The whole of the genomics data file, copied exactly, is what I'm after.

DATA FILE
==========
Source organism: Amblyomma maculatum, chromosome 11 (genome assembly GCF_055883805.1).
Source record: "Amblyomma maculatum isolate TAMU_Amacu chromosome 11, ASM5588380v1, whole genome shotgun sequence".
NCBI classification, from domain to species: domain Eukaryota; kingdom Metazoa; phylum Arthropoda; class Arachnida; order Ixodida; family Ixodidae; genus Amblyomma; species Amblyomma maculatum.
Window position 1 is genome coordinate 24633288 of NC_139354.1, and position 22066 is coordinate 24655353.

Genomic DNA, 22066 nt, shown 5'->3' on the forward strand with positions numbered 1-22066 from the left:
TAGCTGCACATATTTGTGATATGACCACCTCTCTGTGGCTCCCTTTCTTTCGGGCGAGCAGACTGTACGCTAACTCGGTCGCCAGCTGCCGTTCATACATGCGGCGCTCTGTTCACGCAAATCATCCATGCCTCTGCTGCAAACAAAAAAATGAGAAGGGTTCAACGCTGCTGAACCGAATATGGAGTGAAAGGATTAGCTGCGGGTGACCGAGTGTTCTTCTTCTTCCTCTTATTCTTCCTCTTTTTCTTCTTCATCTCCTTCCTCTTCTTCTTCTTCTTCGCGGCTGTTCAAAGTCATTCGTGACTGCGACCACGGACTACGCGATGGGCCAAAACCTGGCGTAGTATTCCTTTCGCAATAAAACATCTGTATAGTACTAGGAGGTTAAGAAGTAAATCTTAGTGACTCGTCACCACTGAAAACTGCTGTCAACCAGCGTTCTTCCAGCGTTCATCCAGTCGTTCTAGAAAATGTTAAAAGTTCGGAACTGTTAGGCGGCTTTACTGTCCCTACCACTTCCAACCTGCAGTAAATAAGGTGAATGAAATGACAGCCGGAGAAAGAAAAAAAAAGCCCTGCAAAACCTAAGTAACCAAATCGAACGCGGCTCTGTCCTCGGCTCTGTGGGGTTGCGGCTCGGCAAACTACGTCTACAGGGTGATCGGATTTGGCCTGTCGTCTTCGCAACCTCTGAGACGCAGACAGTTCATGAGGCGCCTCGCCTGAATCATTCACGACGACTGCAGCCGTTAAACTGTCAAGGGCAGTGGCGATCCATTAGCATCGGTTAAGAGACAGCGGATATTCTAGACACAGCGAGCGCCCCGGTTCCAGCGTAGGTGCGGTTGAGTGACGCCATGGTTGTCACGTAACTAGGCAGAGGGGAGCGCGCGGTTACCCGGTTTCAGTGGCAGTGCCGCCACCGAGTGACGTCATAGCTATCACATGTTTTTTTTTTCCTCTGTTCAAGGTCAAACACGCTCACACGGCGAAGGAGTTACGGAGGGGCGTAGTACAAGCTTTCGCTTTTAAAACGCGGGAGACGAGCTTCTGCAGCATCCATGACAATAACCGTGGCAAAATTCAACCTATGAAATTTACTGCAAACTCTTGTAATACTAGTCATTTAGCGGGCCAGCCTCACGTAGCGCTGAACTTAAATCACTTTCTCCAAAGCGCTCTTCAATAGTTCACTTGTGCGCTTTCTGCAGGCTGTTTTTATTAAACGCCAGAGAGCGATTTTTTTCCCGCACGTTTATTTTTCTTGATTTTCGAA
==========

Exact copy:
Source organism: Amblyomma maculatum, chromosome 11 (genome assembly GCF_055883805.1).
Source record: "Amblyomma maculatum isolate TAMU_Amacu chromosome 11, ASM5588380v1, whole genome shotgun sequence".
NCBI classification, from domain to species: domain Eukaryota; kingdom Metazoa; phylum Arthropoda; class Arachnida; order Ixodida; family Ixodidae; genus Amblyomma; species Amblyomma maculatum.
Window position 1 is genome coordinate 24633288 of NC_139354.1, and position 22066 is coordinate 24655353.

Genomic DNA, 22066 nt, shown 5'->3' on the forward strand with positions numbered 1-22066 from the left:
TAGCTGCACATATTTGTGATATGACCACCTCTCTGTGGCTCCCTTTCTTTCGGGCGAGCAGACTGTACGCTAACTCGGTCGCCAGCTGCCGTTCATACATGCGGCGCTCTGTTCACGCAAATCATCCATGCCTCTGCTGCAAACAAAAAAATGAGAAGGGTTCAACGCTGCTGAACCGAATATGGAGTGAAAGGATTAGCTGCGGGTGACCGAGTGTTCTTCTTCTTCCTCTTATTCTTCCTCTTTTTCTTCTTCATCTCCTTCCTCTTCTTCTTCTTCTTCGCGGCTGTTCAAAGTCATTCGTGACTGCGACCACGGACTACGCGATGGGCCAAAACCTGGCGTAGTATTCCTTTCGCAATAAAACATCTGTATAGTACTAGGAGGTTAAGAAGTAAATCTTAGTGACTCGTCACCACTGAAAACTGCTGTCAACCAGCGTTCTTCCAGCGTTCATCCAGTCGTTCTAGAAAATGTTAAAAGTTCGGAACTGTTAGGCGGCTTTACTGTCCCTACCACTTCCAACCTGCAGTAAATAAGGTGAATGAAATGACAGCCGGAGAAAGAAAAAAAAAGCCCTGCAAAACCTAAGTAACCAAATCGAACGCGGCTCTGTCCTCGGCTCTGTGGGGTTGCGGCTCGGCAAACTACGTCTACAGGGTGATCGGATTTGGCCTGTCGTCTTCGCAACCTCTGAGACGCAGACAGTTCATGAGGCGCCTCGCCTGAATCATTCACGACGACTGCAGCCGTTAAACTGTCAAGGGCAGTGGCGATCCATTAGCATCGGTTAAGAGACAGCGGATATTCTAGACACAGCGAGCGCCCCGGTTCCAGCGTAGGTGCGGTTGAGTGACGCCATGGTTGTCACGTAACTAGGCAGAGGGGAGCGCGCGGTTACCCGGTTTCAGTGGCAGTGCCGCCACCGAGTGACGTCATAGCTATCACATGTTTTTTTTTTCCTCTGTTCAAGGTCAAACACGCTCACACGGCGAAGGAGTTACGGAGGGGCGTAGTACAAGCTTTCGCTTTTAAAACGCGGGAGACGAGCTTCTGCAGCATCCATGACAATAACCGTGGCAAAATTCAACCTATGAAATTTACTGCAAACTCTTGTAATACTAGTCATTTAGCGGGCCAGCCTCACGTAGCGCTGAACTTAAATCACTTTCTCCAAAGCGCTCTTCAATAGTTCACTTGTGCGCTTTCTGCAGGCTGTTTTTATTAAACGCCAGAGAGCGATTTTTTTCCCGCACGTTTATTTTTCTTGATTTTCGAA